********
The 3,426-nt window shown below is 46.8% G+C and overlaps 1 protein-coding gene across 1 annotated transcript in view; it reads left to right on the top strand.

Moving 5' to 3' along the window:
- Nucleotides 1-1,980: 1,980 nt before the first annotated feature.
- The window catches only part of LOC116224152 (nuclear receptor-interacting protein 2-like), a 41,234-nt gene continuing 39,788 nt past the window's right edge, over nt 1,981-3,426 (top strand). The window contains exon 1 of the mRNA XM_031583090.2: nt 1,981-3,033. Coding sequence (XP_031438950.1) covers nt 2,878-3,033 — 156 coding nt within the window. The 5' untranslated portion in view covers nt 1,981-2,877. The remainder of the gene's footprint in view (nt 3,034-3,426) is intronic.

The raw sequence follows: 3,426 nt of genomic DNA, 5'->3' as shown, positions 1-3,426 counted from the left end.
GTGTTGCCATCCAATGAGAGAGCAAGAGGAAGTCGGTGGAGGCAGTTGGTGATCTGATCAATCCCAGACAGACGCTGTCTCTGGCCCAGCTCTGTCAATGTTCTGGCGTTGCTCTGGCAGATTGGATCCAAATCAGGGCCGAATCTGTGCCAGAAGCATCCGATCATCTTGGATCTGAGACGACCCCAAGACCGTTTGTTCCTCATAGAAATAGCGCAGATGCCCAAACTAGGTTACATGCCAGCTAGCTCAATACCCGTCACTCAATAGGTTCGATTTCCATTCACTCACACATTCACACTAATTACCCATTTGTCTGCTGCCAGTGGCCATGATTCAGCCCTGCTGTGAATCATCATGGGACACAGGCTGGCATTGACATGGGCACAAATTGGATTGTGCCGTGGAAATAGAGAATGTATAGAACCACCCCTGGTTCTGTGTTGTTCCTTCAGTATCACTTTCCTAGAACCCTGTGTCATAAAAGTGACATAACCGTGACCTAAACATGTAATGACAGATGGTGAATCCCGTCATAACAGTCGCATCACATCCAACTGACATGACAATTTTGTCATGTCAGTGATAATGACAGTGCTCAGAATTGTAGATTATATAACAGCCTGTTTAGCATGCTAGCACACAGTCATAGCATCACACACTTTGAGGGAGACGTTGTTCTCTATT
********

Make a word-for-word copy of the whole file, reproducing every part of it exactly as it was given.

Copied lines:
The 3,426-nt window shown below is 46.8% G+C and overlaps 1 protein-coding gene across 1 annotated transcript in view; it reads left to right on the top strand.

Moving 5' to 3' along the window:
- Nucleotides 1-1,980: 1,980 nt before the first annotated feature.
- The window catches only part of LOC116224152 (nuclear receptor-interacting protein 2-like), a 41,234-nt gene continuing 39,788 nt past the window's right edge, over nt 1,981-3,426 (top strand). The window contains exon 1 of the mRNA XM_031583090.2: nt 1,981-3,033. Coding sequence (XP_031438950.1) covers nt 2,878-3,033 — 156 coding nt within the window. The 5' untranslated portion in view covers nt 1,981-2,877. The remainder of the gene's footprint in view (nt 3,034-3,426) is intronic.

The raw sequence follows: 3,426 nt of genomic DNA, 5'->3' as shown, positions 1-3,426 counted from the left end.
GTGTTGCCATCCAATGAGAGAGCAAGAGGAAGTCGGTGGAGGCAGTTGGTGATCTGATCAATCCCAGACAGACGCTGTCTCTGGCCCAGCTCTGTCAATGTTCTGGCGTTGCTCTGGCAGATTGGATCCAAATCAGGGCCGAATCTGTGCCAGAAGCATCCGATCATCTTGGATCTGAGACGACCCCAAGACCGTTTGTTCCTCATAGAAATAGCGCAGATGCCCAAACTAGGTTACATGCCAGCTAGCTCAATACCCGTCACTCAATAGGTTCGATTTCCATTCACTCACACATTCACACTAATTACCCATTTGTCTGCTGCCAGTGGCCATGATTCAGCCCTGCTGTGAATCATCATGGGACACAGGCTGGCATTGACATGGGCACAAATTGGATTGTGCCGTGGAAATAGAGAATGTATAGAACCACCCCTGGTTCTGTGTTGTTCCTTCAGTATCACTTTCCTAGAACCCTGTGTCATAAAAGTGACATAACCGTGACCTAAACATGTAATGACAGATGGTGAATCCCGTCATAACAGTCGCATCACATCCAACTGACATGACAATTTTGTCATGTCAGTGATAATGACAGTGCTCAGAATTGTAGATTATATAACAGCCTGTTTAGCATGCTAGCACACAGTCATAGCATCACACACTTTGAGGGAGACGTTGTTCTCTATT